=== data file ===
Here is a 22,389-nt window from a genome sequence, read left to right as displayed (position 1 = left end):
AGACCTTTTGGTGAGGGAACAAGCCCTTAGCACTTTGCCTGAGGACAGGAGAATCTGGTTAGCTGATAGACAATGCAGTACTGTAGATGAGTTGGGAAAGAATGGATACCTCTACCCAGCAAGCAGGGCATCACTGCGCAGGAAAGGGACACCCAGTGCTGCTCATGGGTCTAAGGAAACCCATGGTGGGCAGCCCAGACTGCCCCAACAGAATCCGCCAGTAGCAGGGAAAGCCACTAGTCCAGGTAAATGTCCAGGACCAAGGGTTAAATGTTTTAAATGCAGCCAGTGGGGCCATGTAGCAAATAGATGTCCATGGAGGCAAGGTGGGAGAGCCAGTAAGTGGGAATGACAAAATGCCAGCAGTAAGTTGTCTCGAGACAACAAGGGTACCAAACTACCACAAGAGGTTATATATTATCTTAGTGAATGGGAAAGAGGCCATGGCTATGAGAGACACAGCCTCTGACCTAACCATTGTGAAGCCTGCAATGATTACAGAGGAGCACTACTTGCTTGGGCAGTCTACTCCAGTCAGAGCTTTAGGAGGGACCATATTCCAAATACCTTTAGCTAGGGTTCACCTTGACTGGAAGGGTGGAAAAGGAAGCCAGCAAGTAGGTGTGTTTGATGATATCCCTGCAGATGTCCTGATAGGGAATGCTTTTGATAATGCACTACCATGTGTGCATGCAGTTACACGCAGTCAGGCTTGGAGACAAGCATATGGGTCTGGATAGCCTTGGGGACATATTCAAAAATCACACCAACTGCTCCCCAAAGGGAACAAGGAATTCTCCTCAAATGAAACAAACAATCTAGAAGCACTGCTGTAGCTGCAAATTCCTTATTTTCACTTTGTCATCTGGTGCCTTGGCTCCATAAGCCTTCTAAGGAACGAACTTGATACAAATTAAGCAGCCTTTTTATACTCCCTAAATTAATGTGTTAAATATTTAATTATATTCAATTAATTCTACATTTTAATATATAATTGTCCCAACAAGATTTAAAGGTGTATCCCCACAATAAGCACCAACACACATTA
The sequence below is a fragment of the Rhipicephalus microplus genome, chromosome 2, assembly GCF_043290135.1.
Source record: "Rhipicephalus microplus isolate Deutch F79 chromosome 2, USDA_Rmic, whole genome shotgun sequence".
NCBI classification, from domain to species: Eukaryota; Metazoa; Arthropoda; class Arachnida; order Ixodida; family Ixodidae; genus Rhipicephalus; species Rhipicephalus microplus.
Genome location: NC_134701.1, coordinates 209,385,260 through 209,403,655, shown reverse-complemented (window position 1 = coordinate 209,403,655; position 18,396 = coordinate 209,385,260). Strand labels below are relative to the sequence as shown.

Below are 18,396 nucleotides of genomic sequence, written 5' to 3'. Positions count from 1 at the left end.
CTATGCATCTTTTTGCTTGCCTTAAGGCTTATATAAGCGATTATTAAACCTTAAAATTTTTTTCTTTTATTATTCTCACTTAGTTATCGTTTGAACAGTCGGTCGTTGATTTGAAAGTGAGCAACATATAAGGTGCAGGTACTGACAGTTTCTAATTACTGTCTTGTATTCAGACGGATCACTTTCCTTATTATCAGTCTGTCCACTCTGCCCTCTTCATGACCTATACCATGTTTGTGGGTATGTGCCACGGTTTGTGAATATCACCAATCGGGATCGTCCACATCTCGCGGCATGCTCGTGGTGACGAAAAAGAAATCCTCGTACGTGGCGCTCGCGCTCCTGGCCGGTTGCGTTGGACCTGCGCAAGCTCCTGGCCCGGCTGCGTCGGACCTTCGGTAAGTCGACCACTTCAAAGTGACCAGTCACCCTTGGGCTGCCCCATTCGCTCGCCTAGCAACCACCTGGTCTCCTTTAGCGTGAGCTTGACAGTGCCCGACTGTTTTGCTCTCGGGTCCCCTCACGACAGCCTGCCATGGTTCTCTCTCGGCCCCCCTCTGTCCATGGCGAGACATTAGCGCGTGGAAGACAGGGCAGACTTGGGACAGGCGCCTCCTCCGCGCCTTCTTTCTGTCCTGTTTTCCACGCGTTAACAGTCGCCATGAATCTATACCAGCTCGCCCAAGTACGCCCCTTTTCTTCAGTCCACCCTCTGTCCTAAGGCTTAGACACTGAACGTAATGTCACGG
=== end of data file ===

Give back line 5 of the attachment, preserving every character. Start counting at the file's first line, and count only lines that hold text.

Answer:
NCBI classification, from domain to species: Eukaryota; Metazoa; Arthropoda; class Arachnida; order Ixodida; family Ixodidae; genus Rhipicephalus; species Rhipicephalus microplus.